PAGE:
Of course, there are pitfalls to the AVEN system too: the invisibility of it means that it’s not always clear when things have been addressed, and being civil to everyone even if you completely disagree with everything they say can be stifling. So, for some people, the AVEN style just isn’t what suits them – just as the Tumblr culture just doesn’t work for a lot of people. I don’t think that necessarily means that one system is better than the other, but I do think that it does contribute to why many people on each site distrust the other.
And a then there’s just a couple other miscellaneous things that I see popping up sometimes. One is that I think part of the issue is that AVEN has a much longer “memory” for old posts and such – post on AVEN stay accessible, and people will keep seeing them. Tumblr, on the other hand, moves at such a rapid pace that anything offensive disappears from memory and attention within a couple hours, and so no one cares – or even notices – if nothing is done. As such, things that would pass unnoticed on tumblr are zeroed in on on AVEN.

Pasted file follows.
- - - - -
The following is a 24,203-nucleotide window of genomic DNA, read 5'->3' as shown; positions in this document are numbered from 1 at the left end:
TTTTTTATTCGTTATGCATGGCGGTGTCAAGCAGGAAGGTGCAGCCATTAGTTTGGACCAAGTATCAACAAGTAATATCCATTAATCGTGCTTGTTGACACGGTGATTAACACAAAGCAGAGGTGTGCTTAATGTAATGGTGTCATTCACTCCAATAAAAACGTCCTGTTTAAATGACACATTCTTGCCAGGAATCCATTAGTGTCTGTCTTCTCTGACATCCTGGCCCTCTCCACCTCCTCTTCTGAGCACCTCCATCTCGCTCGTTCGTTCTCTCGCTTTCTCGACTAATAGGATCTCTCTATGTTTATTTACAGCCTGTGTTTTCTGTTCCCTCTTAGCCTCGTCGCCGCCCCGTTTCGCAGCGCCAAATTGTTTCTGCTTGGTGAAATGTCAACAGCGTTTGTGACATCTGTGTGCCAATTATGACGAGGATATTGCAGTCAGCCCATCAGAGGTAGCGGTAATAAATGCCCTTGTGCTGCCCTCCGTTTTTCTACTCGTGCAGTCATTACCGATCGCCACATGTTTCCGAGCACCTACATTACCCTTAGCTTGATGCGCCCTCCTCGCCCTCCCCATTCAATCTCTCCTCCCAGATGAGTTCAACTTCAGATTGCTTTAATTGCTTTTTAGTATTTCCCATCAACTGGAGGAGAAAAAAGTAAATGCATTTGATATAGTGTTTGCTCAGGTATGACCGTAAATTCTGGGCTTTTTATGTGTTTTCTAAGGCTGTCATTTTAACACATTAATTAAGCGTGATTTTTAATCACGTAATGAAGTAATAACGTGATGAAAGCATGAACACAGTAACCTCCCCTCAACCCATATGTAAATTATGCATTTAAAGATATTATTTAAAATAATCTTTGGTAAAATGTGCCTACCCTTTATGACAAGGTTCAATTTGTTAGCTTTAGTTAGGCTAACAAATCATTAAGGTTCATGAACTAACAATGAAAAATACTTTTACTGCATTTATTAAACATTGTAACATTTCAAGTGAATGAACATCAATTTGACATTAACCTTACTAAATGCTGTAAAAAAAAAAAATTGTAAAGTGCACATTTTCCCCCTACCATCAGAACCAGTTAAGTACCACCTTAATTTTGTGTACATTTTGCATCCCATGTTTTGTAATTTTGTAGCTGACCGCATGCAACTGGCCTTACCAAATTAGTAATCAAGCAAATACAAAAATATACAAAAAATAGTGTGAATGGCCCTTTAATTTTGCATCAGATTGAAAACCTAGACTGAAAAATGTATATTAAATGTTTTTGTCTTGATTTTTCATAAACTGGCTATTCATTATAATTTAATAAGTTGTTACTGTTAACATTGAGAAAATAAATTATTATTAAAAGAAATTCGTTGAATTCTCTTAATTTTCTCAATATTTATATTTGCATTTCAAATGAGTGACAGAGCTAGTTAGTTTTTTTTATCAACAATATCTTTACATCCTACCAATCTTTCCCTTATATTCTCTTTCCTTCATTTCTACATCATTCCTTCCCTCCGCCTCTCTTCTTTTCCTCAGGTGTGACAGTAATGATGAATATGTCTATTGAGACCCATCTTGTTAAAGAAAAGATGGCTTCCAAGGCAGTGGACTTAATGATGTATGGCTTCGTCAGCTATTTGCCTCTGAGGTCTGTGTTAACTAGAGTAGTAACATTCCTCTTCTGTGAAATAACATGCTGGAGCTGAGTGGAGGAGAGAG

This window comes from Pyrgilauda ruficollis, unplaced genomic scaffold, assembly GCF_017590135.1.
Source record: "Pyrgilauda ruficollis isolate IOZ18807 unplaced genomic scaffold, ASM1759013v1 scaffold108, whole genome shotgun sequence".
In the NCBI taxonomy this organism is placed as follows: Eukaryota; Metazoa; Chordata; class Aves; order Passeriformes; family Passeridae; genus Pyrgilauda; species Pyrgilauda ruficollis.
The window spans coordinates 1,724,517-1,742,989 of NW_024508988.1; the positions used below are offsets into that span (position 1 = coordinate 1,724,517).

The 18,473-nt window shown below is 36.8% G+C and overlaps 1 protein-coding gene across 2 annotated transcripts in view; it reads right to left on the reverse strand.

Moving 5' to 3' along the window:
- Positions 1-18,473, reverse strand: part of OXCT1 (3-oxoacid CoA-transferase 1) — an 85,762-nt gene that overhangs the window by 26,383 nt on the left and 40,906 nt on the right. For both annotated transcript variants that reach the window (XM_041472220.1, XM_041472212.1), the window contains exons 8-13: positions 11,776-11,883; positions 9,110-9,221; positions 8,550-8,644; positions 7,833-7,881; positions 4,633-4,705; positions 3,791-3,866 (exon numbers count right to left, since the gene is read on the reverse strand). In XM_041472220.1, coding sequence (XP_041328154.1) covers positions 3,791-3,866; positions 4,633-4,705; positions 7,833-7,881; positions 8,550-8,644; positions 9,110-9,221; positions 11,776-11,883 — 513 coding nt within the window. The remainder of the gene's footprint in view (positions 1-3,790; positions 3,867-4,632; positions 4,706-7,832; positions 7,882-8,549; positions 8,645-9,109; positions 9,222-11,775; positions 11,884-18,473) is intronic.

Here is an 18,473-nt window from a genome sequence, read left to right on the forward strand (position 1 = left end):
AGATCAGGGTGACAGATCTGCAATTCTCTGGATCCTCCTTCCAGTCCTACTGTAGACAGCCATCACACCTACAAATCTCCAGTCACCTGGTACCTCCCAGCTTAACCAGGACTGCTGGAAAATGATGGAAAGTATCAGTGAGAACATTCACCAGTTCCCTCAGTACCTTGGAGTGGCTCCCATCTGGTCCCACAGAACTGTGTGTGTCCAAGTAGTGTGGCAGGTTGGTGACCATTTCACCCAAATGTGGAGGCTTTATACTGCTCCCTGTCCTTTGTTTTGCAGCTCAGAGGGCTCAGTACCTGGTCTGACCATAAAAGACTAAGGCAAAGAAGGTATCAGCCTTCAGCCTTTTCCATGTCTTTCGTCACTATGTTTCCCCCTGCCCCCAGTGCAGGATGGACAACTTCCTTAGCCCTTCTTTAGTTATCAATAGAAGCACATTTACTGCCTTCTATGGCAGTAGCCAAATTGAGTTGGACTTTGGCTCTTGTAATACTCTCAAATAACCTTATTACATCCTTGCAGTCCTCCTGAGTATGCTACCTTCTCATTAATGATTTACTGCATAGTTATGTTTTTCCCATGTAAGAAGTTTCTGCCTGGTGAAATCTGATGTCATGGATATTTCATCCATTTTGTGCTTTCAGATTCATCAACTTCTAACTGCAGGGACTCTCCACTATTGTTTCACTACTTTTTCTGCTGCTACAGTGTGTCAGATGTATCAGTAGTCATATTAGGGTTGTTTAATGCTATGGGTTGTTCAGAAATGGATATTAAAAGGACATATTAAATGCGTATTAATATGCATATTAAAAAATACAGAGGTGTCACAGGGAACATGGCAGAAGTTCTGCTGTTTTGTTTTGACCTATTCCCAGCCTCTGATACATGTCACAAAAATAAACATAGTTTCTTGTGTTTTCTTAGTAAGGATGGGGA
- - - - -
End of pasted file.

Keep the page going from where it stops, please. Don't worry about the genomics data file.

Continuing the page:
The other difference, I think, is that people may simply have higher expectations of AVEN. On tumblr, because it is an open, unmoderated community, offensive statements or statements that are disagreed with can be dismissed as just “haters” or “trolls” or stupid heterosexists/transhaters/bigots – but basically, things can often be blamed on “outsiders”. On the other hand, on AVEN, a primarily asexual community, it’s harder to dismiss things, and there’s also a pressure to be the “unassailable asexual”, to be an enlightened group of individuals free from all prejudice. And while I think it’s good for people to have high expectations, I think that they forget that being part of a minority doesn’t automatically make a person completely prejudice-free and completely understanding of the situations and etiquette of other minorities. The people on AVEN are people the same as elsewhere, and there may be people who have different views, or who may be ignorant of a lot of things – just like the rest of the universe. I think that needs to accepted, and it’s a reason to try and educate people, but give them chances to learn instead of demonizing them or exiling them forever.
tl;dr: I don’t think that AVEN is particularly rape culture-y, but I do think that differences in ideology and attittudes between AVEN and tumblr can escalate conflicts, and that a lot of misunderstandings and assumptions have caused AVENs supposed reputation for rape culture to be greatly and unfairly exaggerated there.